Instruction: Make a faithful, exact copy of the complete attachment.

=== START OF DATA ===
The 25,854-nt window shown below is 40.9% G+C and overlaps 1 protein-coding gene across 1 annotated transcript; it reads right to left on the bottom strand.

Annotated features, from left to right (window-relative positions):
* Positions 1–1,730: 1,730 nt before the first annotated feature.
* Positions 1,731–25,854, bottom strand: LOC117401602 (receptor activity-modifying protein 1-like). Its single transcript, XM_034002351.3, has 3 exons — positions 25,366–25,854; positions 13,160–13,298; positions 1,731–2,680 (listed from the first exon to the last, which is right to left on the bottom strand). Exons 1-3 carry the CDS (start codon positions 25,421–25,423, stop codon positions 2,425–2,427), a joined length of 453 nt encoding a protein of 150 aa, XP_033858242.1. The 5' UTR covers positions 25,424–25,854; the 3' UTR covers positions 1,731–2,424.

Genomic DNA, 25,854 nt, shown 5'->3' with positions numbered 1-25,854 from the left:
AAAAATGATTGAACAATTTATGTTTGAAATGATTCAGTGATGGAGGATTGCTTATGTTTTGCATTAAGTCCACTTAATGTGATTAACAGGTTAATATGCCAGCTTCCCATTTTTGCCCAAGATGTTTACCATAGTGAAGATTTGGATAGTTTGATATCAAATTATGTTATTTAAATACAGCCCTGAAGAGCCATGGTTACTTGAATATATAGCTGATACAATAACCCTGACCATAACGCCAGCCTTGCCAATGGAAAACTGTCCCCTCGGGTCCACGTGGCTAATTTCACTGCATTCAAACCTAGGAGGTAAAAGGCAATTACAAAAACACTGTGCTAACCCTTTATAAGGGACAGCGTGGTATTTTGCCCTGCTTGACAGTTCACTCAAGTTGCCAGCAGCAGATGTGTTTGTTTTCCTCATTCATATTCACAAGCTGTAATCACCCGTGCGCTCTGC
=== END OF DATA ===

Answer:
The 25,854-nt window shown below is 40.9% G+C and overlaps 1 protein-coding gene across 1 annotated transcript; it reads right to left on the bottom strand.

Annotated features, from left to right (window-relative positions):
* Positions 1–1,730: 1,730 nt before the first annotated feature.
* Positions 1,731–25,854, bottom strand: LOC117401602 (receptor activity-modifying protein 1-like). Its single transcript, XM_034002351.3, has 3 exons — positions 25,366–25,854; positions 13,160–13,298; positions 1,731–2,680 (listed from the first exon to the last, which is right to left on the bottom strand). Exons 1-3 carry the CDS (start codon positions 25,421–25,423, stop codon positions 2,425–2,427), a joined length of 453 nt encoding a protein of 150 aa, XP_033858242.1. The 5' UTR covers positions 25,424–25,854; the 3' UTR covers positions 1,731–2,424.

Genomic DNA, 25,854 nt, shown 5'->3' with positions numbered 1-25,854 from the left:
AAAAATGATTGAACAATTTATGTTTGAAATGATTCAGTGATGGAGGATTGCTTATGTTTTGCATTAAGTCCACTTAATGTGATTAACAGGTTAATATGCCAGCTTCCCATTTTTGCCCAAGATGTTTACCATAGTGAAGATTTGGATAGTTTGATATCAAATTATGTTATTTAAATACAGCCCTGAAGAGCCATGGTTACTTGAATATATAGCTGATACAATAACCCTGACCATAACGCCAGCCTTGCCAATGGAAAACTGTCCCCTCGGGTCCACGTGGCTAATTTCACTGCATTCAAACCTAGGAGGTAAAAGGCAATTACAAAAACACTGTGCTAACCCTTTATAAGGGACAGCGTGGTATTTTGCCCTGCTTGACAGTTCACTCAAGTTGCCAGCAGCAGATGTGTTTGTTTTCCTCATTCATATTCACAAGCTGTAATCACCCGTGCGCTCTGC